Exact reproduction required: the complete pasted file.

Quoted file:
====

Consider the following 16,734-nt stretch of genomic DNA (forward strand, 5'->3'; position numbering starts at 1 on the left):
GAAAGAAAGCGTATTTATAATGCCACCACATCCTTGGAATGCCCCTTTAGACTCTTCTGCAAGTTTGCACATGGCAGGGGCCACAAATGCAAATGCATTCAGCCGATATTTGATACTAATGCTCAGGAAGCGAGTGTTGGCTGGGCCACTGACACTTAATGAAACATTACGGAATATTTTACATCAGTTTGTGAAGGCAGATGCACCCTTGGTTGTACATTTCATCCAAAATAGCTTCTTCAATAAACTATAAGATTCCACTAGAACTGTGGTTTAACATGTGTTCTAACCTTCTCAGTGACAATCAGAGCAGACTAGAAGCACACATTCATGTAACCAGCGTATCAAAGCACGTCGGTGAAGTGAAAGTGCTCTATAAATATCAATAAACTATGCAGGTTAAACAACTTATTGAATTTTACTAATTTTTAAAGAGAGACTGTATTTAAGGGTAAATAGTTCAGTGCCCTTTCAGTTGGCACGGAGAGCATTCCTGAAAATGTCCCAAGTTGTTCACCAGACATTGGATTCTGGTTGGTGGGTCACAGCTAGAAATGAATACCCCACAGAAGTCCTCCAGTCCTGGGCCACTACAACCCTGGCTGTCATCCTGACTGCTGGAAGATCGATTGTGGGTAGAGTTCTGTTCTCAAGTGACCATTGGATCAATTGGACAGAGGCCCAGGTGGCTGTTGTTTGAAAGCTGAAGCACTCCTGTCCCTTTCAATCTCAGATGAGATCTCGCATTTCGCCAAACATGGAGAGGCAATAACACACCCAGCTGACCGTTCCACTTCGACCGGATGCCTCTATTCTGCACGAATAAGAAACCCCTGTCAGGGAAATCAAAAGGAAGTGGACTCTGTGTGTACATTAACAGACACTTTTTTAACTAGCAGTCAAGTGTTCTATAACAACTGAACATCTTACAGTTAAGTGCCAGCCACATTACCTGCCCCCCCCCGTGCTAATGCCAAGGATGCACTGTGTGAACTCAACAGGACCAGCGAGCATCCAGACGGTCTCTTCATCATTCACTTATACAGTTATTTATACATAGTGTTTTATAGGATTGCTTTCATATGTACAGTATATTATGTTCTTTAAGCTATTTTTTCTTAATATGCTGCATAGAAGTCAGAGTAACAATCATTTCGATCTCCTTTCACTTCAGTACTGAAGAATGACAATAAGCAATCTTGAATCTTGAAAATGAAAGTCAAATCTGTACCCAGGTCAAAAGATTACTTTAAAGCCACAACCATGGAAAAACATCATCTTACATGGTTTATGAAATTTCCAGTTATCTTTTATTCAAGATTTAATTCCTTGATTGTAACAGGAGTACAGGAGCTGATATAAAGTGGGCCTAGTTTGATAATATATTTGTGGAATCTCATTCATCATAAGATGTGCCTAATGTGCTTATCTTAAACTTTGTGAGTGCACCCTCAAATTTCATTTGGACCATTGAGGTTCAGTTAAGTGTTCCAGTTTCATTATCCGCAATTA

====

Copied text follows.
Consider the following 16,734-nt stretch of genomic DNA (forward strand, 5'->3'; position numbering starts at 1 on the left):
GAAAGAAAGCGTATTTATAATGCCACCACATCCTTGGAATGCCCCTTTAGACTCTTCTGCAAGTTTGCACATGGCAGGGGCCACAAATGCAAATGCATTCAGCCGATATTTGATACTAATGCTCAGGAAGCGAGTGTTGGCTGGGCCACTGACACTTAATGAAACATTACGGAATATTTTACATCAGTTTGTGAAGGCAGATGCACCCTTGGTTGTACATTTCATCCAAAATAGCTTCTTCAATAAACTATAAGATTCCACTAGAACTGTGGTTTAACATGTGTTCTAACCTTCTCAGTGACAATCAGAGCAGACTAGAAGCACACATTCATGTAACCAGCGTATCAAAGCACGTCGGTGAAGTGAAAGTGCTCTATAAATATCAATAAACTATGCAGGTTAAACAACTTATTGAATTTTACTAATTTTTAAAGAGAGACTGTATTTAAGGGTAAATAGTTCAGTGCCCTTTCAGTTGGCACGGAGAGCATTCCTGAAAATGTCCCAAGTTGTTCACCAGACATTGGATTCTGGTTGGTGGGTCACAGCTAGAAATGAATACCCCACAGAAGTCCTCCAGTCCTGGGCCACTACAACCCTGGCTGTCATCCTGACTGCTGGAAGATCGATTGTGGGTAGAGTTCTGTTCTCAAGTGACCATTGGATCAATTGGACAGAGGCCCAGGTGGCTGTTGTTTGAAAGCTGAAGCACTCCTGTCCCTTTCAATCTCAGATGAGATCTCGCATTTCGCCAAACATGGAGAGGCAATAACACACCCAGCTGACCGTTCCACTTCGACCGGATGCCTCTATTCTGCACGAATAAGAAACCCCTGTCAGGGAAATCAAAAGGAAGTGGACTCTGTGTGTACATTAACAGACACTTTTTTAACTAGCAGTCAAGTGTTCTATAACAACTGAACATCTTACAGTTAAGTGCCAGCCACATTACCTGCCCCCCCCCGTGCTAATGCCAAGGATGCACTGTGTGAACTCAACAGGACCAGCGAGCATCCAGACGGTCTCTTCATCATTCACTTATACAGTTATTTATACATAGTGTTTTATAGGATTGCTTTCATATGTACAGTATATTATGTTCTTTAAGCTATTTTTTCTTAATATGCTGCATAGAAGTCAGAGTAACAATCATTTCGATCTCCTTTCACTTCAGTACTGAAGAATGACAATAAGCAATCTTGAATCTTGAAAATGAAAGTCAAATCTGTACCCAGGTCAAAAGATTACTTTAAAGCCACAACCATGGAAAAACATCATCTTACATGGTTTATGAAATTTCCAGTTATCTTTTATTCAAGATTTAATTCCTTGATTGTAACAGGAGTACAGGAGCTGATATAAAGTGGGCCTAGTTTGATAATATATTTGTGGAATCTCATTCATCATAAGATGTGCCTAATGTGCTTATCTTAAACTTTGTGAGTGCACCCTCAAATTTCATTTGGACCATTGAGGTTCAGTTAAGTGTTCCAGTTTCATTATCCGCAATTA